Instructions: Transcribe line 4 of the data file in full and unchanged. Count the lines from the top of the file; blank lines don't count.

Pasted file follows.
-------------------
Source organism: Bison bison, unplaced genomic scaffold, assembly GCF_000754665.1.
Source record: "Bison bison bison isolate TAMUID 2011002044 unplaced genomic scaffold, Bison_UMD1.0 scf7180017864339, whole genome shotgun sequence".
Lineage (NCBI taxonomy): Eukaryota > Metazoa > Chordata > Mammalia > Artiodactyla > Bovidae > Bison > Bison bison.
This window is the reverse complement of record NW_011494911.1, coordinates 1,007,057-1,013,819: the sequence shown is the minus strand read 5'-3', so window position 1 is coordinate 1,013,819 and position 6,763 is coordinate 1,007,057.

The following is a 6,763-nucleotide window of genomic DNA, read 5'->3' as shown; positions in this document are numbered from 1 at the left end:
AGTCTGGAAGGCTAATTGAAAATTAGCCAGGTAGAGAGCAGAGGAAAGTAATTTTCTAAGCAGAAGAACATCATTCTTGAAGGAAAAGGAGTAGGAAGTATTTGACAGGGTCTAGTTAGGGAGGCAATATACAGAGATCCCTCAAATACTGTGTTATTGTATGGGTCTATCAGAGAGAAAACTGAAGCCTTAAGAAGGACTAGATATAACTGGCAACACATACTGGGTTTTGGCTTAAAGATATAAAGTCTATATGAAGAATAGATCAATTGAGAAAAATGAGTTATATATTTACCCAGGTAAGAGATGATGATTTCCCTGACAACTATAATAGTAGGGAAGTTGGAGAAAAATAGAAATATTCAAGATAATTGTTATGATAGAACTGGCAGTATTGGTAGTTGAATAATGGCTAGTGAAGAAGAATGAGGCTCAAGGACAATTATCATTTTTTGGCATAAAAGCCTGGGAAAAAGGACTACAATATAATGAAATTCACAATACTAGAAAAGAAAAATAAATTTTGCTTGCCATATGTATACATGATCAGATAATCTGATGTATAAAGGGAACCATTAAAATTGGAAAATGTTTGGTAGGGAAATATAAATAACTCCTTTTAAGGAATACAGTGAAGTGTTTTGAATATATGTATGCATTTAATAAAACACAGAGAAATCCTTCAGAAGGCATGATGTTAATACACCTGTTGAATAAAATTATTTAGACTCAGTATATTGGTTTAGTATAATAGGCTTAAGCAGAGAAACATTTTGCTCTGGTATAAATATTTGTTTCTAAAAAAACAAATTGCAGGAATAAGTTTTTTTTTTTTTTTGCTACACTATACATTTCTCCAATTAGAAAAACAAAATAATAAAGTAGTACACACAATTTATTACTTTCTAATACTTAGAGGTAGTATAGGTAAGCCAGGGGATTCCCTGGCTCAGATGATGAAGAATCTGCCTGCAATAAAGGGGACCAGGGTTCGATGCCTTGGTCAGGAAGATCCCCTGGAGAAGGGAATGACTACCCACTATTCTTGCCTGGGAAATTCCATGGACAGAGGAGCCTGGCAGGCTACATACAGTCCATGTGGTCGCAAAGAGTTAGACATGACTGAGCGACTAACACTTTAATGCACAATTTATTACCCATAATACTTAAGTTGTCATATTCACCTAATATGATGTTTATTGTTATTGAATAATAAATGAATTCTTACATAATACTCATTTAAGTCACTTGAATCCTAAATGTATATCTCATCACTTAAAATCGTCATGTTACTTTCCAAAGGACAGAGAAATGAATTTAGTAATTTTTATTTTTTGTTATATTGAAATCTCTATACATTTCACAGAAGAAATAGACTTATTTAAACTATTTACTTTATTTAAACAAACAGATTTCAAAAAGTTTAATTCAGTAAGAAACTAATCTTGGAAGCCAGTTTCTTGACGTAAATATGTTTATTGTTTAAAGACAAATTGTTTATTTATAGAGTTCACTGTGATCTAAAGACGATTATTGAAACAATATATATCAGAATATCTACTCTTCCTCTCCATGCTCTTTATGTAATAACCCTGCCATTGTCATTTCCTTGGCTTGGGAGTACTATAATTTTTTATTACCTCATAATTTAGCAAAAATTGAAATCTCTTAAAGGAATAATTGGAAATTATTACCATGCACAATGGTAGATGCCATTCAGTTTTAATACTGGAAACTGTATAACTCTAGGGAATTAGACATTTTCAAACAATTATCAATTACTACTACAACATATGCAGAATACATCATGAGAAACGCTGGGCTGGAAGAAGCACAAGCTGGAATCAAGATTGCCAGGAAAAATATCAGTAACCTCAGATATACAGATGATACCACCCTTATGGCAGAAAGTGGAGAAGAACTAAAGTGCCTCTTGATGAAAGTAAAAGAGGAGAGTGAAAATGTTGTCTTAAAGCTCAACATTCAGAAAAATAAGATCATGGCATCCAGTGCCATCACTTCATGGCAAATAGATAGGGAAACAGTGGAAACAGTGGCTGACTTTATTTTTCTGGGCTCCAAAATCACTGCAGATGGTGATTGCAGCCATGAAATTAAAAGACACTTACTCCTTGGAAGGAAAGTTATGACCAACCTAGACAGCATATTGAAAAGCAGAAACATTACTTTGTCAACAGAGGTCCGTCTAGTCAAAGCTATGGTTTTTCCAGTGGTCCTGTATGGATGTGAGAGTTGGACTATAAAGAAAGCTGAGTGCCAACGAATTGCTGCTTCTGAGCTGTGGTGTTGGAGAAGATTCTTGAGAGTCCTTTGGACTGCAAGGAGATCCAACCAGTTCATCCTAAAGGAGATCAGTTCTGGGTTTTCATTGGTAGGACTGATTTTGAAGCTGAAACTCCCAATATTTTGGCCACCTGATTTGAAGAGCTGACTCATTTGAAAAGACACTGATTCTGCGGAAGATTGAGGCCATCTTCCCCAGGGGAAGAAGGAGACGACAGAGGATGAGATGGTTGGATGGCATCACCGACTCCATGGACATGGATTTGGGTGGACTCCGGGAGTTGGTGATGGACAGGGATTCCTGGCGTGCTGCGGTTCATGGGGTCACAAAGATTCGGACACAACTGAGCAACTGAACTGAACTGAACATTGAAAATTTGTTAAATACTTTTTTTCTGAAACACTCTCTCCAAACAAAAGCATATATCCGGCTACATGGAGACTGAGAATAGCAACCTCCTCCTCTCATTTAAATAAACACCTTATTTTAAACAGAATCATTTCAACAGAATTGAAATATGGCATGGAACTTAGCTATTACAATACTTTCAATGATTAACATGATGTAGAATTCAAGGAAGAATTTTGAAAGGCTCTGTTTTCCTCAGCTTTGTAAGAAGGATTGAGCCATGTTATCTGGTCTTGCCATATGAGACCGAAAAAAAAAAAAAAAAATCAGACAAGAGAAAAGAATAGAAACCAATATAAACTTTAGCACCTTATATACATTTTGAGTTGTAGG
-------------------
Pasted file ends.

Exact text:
This window is the reverse complement of record NW_011494911.1, coordinates 1,007,057-1,013,819: the sequence shown is the minus strand read 5'-3', so window position 1 is coordinate 1,013,819 and position 6,763 is coordinate 1,007,057.